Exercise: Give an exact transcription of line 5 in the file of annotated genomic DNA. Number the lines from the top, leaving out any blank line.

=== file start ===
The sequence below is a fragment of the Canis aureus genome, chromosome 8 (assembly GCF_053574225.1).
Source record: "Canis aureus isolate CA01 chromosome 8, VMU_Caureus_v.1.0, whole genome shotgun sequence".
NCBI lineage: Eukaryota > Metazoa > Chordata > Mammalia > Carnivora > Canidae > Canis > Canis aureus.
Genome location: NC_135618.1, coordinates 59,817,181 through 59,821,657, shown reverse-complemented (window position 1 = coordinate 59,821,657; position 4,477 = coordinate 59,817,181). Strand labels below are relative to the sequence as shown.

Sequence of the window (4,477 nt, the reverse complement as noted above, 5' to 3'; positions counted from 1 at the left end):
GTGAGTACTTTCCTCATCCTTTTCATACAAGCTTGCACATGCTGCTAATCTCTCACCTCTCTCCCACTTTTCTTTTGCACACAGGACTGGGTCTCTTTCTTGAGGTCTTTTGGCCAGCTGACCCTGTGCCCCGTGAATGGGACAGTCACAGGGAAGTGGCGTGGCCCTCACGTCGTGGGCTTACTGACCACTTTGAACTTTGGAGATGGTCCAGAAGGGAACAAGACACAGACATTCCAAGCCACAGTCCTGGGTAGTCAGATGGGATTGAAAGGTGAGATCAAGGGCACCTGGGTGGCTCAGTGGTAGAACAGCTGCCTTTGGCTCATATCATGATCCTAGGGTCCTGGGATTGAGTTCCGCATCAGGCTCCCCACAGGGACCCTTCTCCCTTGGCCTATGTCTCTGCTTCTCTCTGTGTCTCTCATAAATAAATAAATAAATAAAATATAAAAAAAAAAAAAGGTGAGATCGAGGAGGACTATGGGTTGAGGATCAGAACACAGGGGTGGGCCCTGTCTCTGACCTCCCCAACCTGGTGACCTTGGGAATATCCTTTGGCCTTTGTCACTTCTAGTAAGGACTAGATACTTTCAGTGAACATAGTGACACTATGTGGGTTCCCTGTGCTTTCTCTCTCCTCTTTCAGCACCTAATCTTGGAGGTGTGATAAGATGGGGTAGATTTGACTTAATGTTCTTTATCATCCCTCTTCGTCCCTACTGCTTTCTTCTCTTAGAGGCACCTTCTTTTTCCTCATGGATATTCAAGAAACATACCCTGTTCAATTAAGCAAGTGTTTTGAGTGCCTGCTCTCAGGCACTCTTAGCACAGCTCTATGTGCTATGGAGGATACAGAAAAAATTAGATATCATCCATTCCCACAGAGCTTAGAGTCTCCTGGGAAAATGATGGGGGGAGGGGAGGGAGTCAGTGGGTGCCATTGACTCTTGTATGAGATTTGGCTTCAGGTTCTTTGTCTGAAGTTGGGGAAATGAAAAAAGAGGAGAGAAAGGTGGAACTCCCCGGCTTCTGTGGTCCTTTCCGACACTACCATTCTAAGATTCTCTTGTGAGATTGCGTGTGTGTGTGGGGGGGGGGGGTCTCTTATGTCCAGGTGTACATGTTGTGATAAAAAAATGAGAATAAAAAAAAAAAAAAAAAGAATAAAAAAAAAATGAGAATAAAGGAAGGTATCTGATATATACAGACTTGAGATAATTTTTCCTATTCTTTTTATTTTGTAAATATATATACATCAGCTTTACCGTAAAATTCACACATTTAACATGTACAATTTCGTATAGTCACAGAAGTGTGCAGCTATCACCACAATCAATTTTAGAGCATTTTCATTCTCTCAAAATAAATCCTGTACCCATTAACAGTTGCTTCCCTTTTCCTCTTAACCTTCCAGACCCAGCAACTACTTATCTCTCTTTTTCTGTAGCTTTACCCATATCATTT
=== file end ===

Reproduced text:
Sequence of the window (4,477 nt, the reverse complement as noted above, 5' to 3'; positions counted from 1 at the left end):